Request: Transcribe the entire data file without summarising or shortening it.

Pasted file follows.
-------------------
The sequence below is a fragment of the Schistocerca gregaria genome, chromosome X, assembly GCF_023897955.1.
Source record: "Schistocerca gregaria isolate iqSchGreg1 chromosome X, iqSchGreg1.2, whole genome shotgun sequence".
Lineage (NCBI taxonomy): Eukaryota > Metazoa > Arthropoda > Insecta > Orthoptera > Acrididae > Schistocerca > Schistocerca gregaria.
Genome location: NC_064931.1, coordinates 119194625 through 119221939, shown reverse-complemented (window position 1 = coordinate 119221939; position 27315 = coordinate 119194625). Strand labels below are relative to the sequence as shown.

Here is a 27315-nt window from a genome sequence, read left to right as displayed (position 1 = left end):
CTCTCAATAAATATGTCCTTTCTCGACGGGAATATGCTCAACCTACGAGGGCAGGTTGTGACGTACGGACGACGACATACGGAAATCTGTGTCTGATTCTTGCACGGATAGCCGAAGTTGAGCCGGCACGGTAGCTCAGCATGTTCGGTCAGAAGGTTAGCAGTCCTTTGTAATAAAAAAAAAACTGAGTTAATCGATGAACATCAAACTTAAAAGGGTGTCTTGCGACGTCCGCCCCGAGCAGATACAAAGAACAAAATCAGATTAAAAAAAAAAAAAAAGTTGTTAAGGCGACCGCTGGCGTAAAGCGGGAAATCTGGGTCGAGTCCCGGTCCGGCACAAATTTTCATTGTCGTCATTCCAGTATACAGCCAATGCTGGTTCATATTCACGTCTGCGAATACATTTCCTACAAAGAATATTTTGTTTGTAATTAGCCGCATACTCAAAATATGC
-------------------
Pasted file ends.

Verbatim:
The sequence below is a fragment of the Schistocerca gregaria genome, chromosome X, assembly GCF_023897955.1.
Source record: "Schistocerca gregaria isolate iqSchGreg1 chromosome X, iqSchGreg1.2, whole genome shotgun sequence".
Lineage (NCBI taxonomy): Eukaryota > Metazoa > Arthropoda > Insecta > Orthoptera > Acrididae > Schistocerca > Schistocerca gregaria.
Genome location: NC_064931.1, coordinates 119194625 through 119221939, shown reverse-complemented (window position 1 = coordinate 119221939; position 27315 = coordinate 119194625). Strand labels below are relative to the sequence as shown.

Here is a 27315-nt window from a genome sequence, read left to right as displayed (position 1 = left end):
CTCTCAATAAATATGTCCTTTCTCGACGGGAATATGCTCAACCTACGAGGGCAGGTTGTGACGTACGGACGACGACATACGGAAATCTGTGTCTGATTCTTGCACGGATAGCCGAAGTTGAGCCGGCACGGTAGCTCAGCATGTTCGGTCAGAAGGTTAGCAGTCCTTTGTAATAAAAAAAAAACTGAGTTAATCGATGAACATCAAACTTAAAAGGGTGTCTTGCGACGTCCGCCCCGAGCAGATACAAAGAACAAAATCAGATTAAAAAAAAAAAAAAAGTTGTTAAGGCGACCGCTGGCGTAAAGCGGGAAATCTGGGTCGAGTCCCGGTCCGGCACAAATTTTCATTGTCGTCATTCCAGTATACAGCCAATGCTGGTTCATATTCACGTCTGCGAATACATTTCCTACAAAGAATATTTTGTTTGTAATTAGCCGCATACTCAAAATATGC